This Saturday, April 22, we’re going to be saying goodbye to one of the most intriguing places in our Solar System. This will be the last flyby of Titan performed by NASA’s Cassini spacecraft, and our last close-up view of Titan for the foreseeable future.
Titan is a fascinating world that may just be one of the best bets for finding life in our Solar System. It is the only place other than Earth with bodies of liquid on its surface, in the form of liquid hydrocarbons. It has an Earth-like climate cycle, recycling methane instead of carbon. And it may also have a habitable subsurface water ocean.
When Cassini first arrived at Saturn in 2004, we knew very little about Titan. Our previous glimpses had come from flybys of the Pioneer 11 spacecraft in 1979 and the Voyager 1 and 2 spacecraft in 1980 and 1981, but the moon’s surprisingly thick atmosphere meant we couldn’t actually see its surface. That all changed with Cassini. It sent a probe built by ESA called Huygens to the surface on January 14, 2005, and has continually observed it using radar images since.
“Before Cassini got there, Titan was the largest piece of unexplored territory in the Solar System,” Trina Ray from the Cassini team at NASA's Jet Propulsion Laboratory (JPL) in California told IFLScience. “And so just to see how Earth-like this body is, with dunes of material covering the equator, with lakes and mountains and rivers, it just has been an incredible discovery.”
We can see signs of lakes and rivers on Titan in radar images. NASA
This will be the 127th flyby of Titan, labelled T-126 – the difference in numbers is due to the first two flybys being turned into three (A, B, and C), and people didn’t want to change the names of T-3 onwards. This will not be the closest flyby of Titan, which was T-70 in 2010, called a super-go-low flyby when it skimmed 880 kilometers (547 miles) above the moon. But this final flyby will be just as important as the rest.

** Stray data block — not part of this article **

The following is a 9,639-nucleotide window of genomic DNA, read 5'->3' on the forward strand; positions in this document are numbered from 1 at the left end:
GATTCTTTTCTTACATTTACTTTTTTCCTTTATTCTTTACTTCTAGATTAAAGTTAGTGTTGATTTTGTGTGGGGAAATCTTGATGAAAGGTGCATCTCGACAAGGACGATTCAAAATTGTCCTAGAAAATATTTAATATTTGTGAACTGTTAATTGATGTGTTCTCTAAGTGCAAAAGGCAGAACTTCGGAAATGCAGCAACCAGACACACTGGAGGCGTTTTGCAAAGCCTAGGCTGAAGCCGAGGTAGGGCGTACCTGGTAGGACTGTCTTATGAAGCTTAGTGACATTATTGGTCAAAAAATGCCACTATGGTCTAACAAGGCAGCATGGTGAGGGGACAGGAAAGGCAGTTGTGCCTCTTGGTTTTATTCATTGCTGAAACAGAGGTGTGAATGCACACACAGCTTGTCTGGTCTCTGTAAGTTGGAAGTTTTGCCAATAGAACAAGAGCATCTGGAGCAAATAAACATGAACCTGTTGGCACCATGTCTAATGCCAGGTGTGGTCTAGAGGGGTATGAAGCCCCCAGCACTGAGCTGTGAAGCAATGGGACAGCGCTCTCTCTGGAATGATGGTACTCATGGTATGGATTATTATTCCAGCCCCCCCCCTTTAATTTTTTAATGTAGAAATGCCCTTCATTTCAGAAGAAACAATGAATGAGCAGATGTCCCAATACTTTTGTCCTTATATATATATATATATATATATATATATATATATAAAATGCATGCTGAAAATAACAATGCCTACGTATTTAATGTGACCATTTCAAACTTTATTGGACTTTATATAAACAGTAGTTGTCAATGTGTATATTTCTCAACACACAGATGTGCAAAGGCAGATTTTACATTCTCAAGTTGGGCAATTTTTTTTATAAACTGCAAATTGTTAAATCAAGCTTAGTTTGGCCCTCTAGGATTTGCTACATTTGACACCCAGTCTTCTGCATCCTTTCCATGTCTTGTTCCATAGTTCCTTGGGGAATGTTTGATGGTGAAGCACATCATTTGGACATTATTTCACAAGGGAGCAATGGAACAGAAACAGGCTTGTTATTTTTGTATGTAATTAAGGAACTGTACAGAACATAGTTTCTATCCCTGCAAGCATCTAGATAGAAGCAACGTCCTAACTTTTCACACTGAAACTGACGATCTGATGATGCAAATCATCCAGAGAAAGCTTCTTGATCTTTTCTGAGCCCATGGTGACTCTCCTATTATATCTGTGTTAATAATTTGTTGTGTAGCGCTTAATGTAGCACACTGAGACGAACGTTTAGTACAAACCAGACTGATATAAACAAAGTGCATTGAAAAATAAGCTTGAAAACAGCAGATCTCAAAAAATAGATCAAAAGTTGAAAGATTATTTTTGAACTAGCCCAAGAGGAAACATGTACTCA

“All the flybys are important,” said Ray. “But this one is a little more special.”
That’s because Cassini will be re-examining Titan’s north pole, which is home to various lakes and seas. Cassini has observed this region before, and now mission scientists hope to see changes that have taken place here since it last looked, such as shifting lakes or moving clouds.
Cassini will fly 979 kilometers (608 miles) above the moon’s north pole, beginning its observations 18 hours before this closest approach and then finishing 19 hours after. That’s roughly average for all the Titan flybys, which generally observed the moon 20 hours before and 20 hours after closest approach.
The spacecraft won’t see the entirety of Titan, as one side of the moon will be in darkness, but will instead swoop up and over the moon. This trajectory will enable Cassini to enter its Grand Finale phase, using Titan’s gravity to put it into an orbit between Saturn and its rings. Indeed, Titan has been used for many trajectory changes throughout the mission thanks to its large size.
An image of the north pole that Titan will be observing. NASA/JPL-Caltech